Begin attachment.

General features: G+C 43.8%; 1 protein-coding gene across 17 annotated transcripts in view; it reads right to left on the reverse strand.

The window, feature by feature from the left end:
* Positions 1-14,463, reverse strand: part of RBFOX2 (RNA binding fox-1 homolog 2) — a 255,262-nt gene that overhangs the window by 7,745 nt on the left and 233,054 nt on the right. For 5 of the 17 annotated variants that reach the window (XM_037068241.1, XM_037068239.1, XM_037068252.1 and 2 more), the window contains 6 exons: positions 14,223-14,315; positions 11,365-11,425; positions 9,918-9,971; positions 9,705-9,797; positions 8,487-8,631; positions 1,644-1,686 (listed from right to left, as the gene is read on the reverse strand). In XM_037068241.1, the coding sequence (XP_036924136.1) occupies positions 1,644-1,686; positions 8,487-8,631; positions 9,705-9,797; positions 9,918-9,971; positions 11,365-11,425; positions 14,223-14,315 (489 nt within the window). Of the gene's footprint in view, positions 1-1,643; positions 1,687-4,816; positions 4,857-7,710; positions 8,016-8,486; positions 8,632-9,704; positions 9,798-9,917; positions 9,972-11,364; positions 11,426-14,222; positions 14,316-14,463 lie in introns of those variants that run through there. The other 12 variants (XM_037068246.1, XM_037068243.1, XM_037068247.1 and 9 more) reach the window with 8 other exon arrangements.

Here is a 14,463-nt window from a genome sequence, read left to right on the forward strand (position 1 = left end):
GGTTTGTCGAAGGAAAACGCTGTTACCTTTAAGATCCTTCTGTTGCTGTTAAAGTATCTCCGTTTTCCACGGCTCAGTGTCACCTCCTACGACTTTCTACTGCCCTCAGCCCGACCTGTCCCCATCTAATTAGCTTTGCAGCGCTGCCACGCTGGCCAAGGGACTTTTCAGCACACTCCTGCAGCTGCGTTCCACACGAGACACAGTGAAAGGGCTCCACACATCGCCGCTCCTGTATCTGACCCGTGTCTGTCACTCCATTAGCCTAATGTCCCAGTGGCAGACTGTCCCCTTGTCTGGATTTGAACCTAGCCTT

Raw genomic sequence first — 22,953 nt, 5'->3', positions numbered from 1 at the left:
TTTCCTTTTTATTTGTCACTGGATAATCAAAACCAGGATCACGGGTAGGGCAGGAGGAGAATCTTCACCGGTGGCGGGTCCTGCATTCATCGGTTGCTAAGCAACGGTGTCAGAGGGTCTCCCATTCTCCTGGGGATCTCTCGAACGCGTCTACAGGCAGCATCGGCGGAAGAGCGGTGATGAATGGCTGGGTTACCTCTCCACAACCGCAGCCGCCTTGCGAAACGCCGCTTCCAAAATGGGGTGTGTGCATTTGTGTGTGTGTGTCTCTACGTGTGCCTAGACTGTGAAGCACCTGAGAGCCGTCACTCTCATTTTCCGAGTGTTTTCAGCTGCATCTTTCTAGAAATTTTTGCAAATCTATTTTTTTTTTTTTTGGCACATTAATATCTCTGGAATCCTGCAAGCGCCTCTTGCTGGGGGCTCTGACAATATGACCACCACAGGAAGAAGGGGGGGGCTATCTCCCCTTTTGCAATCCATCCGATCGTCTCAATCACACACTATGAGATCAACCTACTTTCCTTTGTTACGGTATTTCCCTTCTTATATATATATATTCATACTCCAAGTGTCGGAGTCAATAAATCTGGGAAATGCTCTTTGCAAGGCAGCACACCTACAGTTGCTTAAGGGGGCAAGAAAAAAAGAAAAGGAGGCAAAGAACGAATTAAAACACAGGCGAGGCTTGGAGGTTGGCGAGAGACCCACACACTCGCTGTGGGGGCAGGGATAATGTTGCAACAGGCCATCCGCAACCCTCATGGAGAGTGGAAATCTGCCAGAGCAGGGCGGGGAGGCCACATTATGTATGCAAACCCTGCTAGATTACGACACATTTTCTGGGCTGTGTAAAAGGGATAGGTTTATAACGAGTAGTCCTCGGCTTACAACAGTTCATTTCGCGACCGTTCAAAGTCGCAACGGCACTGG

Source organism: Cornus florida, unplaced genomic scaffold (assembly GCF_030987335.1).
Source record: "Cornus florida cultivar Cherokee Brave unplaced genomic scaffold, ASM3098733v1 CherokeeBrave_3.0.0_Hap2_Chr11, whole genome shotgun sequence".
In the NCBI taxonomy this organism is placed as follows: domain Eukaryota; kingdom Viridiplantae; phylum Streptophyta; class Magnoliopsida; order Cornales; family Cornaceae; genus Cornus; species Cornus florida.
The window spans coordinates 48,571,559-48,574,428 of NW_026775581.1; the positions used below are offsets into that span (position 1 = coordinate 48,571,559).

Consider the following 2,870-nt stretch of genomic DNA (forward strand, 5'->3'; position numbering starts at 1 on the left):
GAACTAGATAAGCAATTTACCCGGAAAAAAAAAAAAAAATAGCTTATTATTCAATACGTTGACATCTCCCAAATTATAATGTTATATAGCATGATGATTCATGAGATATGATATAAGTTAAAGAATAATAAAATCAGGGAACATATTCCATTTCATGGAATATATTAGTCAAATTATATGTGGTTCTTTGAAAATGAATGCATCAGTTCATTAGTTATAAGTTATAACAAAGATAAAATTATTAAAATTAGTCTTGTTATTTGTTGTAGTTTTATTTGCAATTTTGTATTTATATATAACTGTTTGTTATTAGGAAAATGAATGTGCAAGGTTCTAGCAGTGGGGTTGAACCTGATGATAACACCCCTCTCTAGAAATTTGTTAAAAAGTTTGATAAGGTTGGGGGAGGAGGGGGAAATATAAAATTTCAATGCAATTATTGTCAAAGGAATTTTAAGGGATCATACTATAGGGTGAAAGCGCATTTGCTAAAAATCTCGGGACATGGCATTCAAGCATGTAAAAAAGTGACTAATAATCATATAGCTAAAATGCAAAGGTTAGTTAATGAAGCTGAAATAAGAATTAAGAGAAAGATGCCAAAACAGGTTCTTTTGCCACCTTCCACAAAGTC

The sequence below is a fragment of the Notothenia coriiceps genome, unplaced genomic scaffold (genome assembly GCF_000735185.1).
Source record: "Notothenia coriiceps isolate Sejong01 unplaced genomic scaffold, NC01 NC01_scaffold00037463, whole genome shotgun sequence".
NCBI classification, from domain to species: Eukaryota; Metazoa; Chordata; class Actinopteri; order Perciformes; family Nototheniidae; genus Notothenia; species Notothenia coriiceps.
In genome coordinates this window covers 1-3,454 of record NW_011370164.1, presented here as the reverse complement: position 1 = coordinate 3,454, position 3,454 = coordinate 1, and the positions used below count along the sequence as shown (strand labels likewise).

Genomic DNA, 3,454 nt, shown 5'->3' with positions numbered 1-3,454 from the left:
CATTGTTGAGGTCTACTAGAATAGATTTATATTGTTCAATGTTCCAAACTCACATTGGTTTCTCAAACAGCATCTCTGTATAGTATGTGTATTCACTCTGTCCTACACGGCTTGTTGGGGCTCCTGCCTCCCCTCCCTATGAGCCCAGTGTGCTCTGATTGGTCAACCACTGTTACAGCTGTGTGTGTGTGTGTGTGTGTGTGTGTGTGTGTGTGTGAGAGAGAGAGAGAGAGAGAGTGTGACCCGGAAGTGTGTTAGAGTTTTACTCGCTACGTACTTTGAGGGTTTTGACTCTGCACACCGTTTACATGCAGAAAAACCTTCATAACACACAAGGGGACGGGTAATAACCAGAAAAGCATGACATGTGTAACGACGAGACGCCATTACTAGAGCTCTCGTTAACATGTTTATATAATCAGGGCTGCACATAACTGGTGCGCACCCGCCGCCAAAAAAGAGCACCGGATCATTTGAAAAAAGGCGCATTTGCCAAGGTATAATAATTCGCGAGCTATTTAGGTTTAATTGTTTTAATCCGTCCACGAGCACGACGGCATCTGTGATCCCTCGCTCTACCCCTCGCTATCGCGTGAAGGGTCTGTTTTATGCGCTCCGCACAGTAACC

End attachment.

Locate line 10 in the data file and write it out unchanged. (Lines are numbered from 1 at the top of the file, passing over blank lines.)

In the NCBI taxonomy this organism is placed as follows: domain Eukaryota; kingdom Viridiplantae; phylum Streptophyta; class Magnoliopsida; order Cornales; family Cornaceae; genus Cornus; species Cornus florida.